More likely to be of use to the reader is a book explaining in detail the often fine differences between words listed in the thesaurus as synonyms, i.e. as having identical meanings, when, in reality, their meanings are simply similar in certain contexts. It would then make perfect sense to call such a book 'A guide to distinguishing synonyms' with 'distinguishing', as stated, a gerund.
    Thanks for the elucidation... but let me state some data that I've found first

    CAMBRIDGE ADVANCED LEARNER DICTIONARY
    distinguish
    distinguish /dɪˈstɪŋ.gwɪʃ/
    verb [I or T; not continuous]
    1 to notice or understand the difference between two things, or to make one person or thing seem different from another:
    He's colour-blind and can't distinguish (the difference) between red and green easily.
    I sometimes have difficulty distinguishing Spanish from Portuguese.
    It's important to distinguish between business and pleasure.
    It's not the beauty so much as the range of his voice that distinguishes him from other tenors.

    2 distinguish yourself to do something so well that you are admired and praised for it:
    He distinguished himself in British theatre at a very early age.

    distinguishable /dɪˈstɪŋ.gwɪ.ʃə.bļ/
    adjective
    There are at least twenty distinguishable dialects of the language just on the south island..

    distinguishing /dɪˈstɪŋ.gwɪ.ʃɪŋ/
    adjective
    The main distinguishing (= different and noticeable) feature of the new car is its fast acceleration.

    MACMILLAN ENGLISH DICTIONARY
    dis·tin·guish·ing / dɪ`stɪŋgwɪʃɪŋ / adjective
    a distinguishing feature, mark etc. makes someone or something clearly different from other similar people or things


    RANDOM HOUSE WEBSTER'S UNABRIDGED DICTIONARY
    distinguishing 1
    —distinguishingly, adv.

    distinguishing 2
    /di sting"gwi shing/, adj.

    distinctive; characteristic, as a definitive feature of an individual or group: Intricate rhyming is a distinguishing feature of her poetry.

    [1660-70; DISTINGUISH + -ING2]

    Perhaps we can't apply those entries to 'synonym'; I just want to clarify my stand
    PEACE
    Last edited by Eden Darien; 07-Nov-2010 at 17:05.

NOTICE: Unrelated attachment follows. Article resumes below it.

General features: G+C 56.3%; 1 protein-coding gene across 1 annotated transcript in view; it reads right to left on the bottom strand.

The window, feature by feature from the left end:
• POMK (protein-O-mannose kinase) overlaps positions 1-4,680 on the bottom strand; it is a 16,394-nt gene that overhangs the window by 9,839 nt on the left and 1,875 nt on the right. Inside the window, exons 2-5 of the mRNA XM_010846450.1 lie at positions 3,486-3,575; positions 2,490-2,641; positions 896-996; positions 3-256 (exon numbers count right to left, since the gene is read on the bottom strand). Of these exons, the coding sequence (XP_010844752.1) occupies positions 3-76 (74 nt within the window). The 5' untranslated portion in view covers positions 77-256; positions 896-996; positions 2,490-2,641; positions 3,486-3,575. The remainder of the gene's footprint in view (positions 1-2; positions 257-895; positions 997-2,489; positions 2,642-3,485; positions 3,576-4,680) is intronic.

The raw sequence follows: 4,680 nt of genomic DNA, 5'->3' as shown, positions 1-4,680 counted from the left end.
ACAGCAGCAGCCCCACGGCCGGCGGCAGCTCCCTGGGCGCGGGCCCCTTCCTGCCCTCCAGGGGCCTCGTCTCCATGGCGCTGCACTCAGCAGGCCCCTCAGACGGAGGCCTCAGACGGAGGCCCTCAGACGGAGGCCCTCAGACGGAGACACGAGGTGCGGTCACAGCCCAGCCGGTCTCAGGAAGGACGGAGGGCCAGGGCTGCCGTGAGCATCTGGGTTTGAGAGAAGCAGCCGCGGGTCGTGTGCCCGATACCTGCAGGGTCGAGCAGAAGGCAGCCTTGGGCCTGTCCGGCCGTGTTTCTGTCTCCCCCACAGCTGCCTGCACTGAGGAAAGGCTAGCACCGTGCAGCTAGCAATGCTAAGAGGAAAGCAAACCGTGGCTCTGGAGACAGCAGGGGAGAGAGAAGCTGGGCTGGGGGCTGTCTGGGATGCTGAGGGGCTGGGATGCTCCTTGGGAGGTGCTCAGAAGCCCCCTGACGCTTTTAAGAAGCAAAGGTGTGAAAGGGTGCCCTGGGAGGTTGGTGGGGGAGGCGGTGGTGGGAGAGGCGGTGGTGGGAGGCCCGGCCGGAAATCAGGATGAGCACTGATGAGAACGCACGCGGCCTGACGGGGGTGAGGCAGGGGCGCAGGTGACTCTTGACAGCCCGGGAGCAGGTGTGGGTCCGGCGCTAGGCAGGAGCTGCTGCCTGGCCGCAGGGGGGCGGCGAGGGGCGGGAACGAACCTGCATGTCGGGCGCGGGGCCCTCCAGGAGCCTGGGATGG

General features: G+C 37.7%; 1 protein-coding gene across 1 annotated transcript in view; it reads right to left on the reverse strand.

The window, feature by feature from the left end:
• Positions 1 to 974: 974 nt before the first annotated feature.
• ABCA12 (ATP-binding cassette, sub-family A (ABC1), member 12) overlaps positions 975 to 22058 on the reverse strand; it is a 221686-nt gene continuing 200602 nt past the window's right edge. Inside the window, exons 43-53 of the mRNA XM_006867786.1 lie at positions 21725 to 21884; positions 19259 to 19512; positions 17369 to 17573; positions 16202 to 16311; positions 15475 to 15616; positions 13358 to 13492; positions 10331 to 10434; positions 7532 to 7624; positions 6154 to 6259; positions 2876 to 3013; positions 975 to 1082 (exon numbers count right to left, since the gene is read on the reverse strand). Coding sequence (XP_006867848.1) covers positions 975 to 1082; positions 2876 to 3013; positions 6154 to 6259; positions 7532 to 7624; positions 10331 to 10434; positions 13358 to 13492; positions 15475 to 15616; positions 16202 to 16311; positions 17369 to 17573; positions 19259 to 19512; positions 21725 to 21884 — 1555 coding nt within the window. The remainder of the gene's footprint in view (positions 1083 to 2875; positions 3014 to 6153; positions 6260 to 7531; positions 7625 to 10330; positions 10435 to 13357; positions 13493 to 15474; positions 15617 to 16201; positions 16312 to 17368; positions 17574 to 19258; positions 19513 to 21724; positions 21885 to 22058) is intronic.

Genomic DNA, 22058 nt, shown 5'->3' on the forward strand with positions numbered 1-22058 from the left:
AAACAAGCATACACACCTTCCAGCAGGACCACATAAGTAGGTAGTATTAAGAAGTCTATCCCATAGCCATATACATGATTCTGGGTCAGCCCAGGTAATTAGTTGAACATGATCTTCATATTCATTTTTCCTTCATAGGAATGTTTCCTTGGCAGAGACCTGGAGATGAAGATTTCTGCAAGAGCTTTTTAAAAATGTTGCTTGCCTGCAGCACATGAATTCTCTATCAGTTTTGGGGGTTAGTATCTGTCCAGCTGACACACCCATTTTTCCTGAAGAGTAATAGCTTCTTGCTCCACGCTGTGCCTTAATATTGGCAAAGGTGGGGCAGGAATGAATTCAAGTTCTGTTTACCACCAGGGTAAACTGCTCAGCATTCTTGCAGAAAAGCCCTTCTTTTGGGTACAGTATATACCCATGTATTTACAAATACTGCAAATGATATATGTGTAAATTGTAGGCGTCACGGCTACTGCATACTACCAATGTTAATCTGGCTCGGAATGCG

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    #9

    Re: to distinguishing.....(Why + ing)

    Quote Originally Posted by Eden Darien View Post
    Thanks for the elucidationclarify my stand
    PEACE
    Thank you for your data, but I have nothing to add to my previous comments.

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    #10

    Re: to distinguishing.....(Why + ing)

    Quote Originally Posted by Eden Darien View Post
    In my view 'distinguishing synonyms' is a phrase...

    distinguishing is an adjective NOT a verb here...
    distinguishing synonyms = distinctive synonyms..

    A guide to distinctive synonyms Over 4,ooo synonyms explained and differentiated.. now it makes sense right..

    it is not a gerund but a phrase instead walk -- walking (X)

    distinguishing 2
    /di sting"gwi shing/, adj.

    distinctive; characteristic, as a definitive feature of an individual or group: Intricate rhyming is a distinguishing feature of her poetry.

    [1660-70; DISTINGUISH + -ING2]

    This would be a simple thing to prove if correct- simply create a list of a few of these distinguishing synonyms. As the book has 4,000 examples, they would be common enough, so what are they?

    I agree with Philo's view- I would assume that the book helped people learn the cases where big/large, injury/wound, illness/disease, etc, are not used interchangeably, an explanation that fits the grammatical explanation given above. To disprove us, or at least prove the possibility of your view, simply give us some examples of something that is clearly a distinguishing synonym (= a synonym that distinguishes).